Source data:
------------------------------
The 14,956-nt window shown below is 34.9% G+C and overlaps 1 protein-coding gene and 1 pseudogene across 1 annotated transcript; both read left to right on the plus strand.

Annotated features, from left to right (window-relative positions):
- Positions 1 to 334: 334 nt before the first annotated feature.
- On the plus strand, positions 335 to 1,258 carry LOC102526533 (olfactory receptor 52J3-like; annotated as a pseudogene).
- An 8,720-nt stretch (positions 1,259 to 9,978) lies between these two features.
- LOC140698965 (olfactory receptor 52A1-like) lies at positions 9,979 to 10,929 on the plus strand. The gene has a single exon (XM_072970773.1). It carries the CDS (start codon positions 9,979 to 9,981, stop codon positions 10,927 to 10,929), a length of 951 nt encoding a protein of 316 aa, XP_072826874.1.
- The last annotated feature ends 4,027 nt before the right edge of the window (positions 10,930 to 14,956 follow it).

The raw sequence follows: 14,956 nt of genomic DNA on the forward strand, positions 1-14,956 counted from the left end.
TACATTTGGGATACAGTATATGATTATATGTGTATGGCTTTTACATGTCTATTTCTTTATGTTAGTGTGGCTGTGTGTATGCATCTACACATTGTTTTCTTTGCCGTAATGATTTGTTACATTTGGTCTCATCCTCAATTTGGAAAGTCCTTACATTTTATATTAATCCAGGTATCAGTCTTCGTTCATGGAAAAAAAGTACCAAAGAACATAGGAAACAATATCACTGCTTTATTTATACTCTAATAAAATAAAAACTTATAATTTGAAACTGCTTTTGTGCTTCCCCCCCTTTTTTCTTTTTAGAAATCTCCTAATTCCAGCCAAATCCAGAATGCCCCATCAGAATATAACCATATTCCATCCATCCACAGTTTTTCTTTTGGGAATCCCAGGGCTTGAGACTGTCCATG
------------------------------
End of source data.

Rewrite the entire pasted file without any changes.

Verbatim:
The 14,956-nt window shown below is 34.9% G+C and overlaps 1 protein-coding gene and 1 pseudogene across 1 annotated transcript; both read left to right on the plus strand.

Annotated features, from left to right (window-relative positions):
- Positions 1 to 334: 334 nt before the first annotated feature.
- On the plus strand, positions 335 to 1,258 carry LOC102526533 (olfactory receptor 52J3-like; annotated as a pseudogene).
- An 8,720-nt stretch (positions 1,259 to 9,978) lies between these two features.
- LOC140698965 (olfactory receptor 52A1-like) lies at positions 9,979 to 10,929 on the plus strand. The gene has a single exon (XM_072970773.1). It carries the CDS (start codon positions 9,979 to 9,981, stop codon positions 10,927 to 10,929), a length of 951 nt encoding a protein of 316 aa, XP_072826874.1.
- The last annotated feature ends 4,027 nt before the right edge of the window (positions 10,930 to 14,956 follow it).

The raw sequence follows: 14,956 nt of genomic DNA on the forward strand, positions 1-14,956 counted from the left end.
TACATTTGGGATACAGTATATGATTATATGTGTATGGCTTTTACATGTCTATTTCTTTATGTTAGTGTGGCTGTGTGTATGCATCTACACATTGTTTTCTTTGCCGTAATGATTTGTTACATTTGGTCTCATCCTCAATTTGGAAAGTCCTTACATTTTATATTAATCCAGGTATCAGTCTTCGTTCATGGAAAAAAAGTACCAAAGAACATAGGAAACAATATCACTGCTTTATTTATACTCTAATAAAATAAAAACTTATAATTTGAAACTGCTTTTGTGCTTCCCCCCCTTTTTTCTTTTTAGAAATCTCCTAATTCCAGCCAAATCCAGAATGCCCCATCAGAATATAACCATATTCCATCCATCCACAGTTTTTCTTTTGGGAATCCCAGGGCTTGAGACTGTCCATG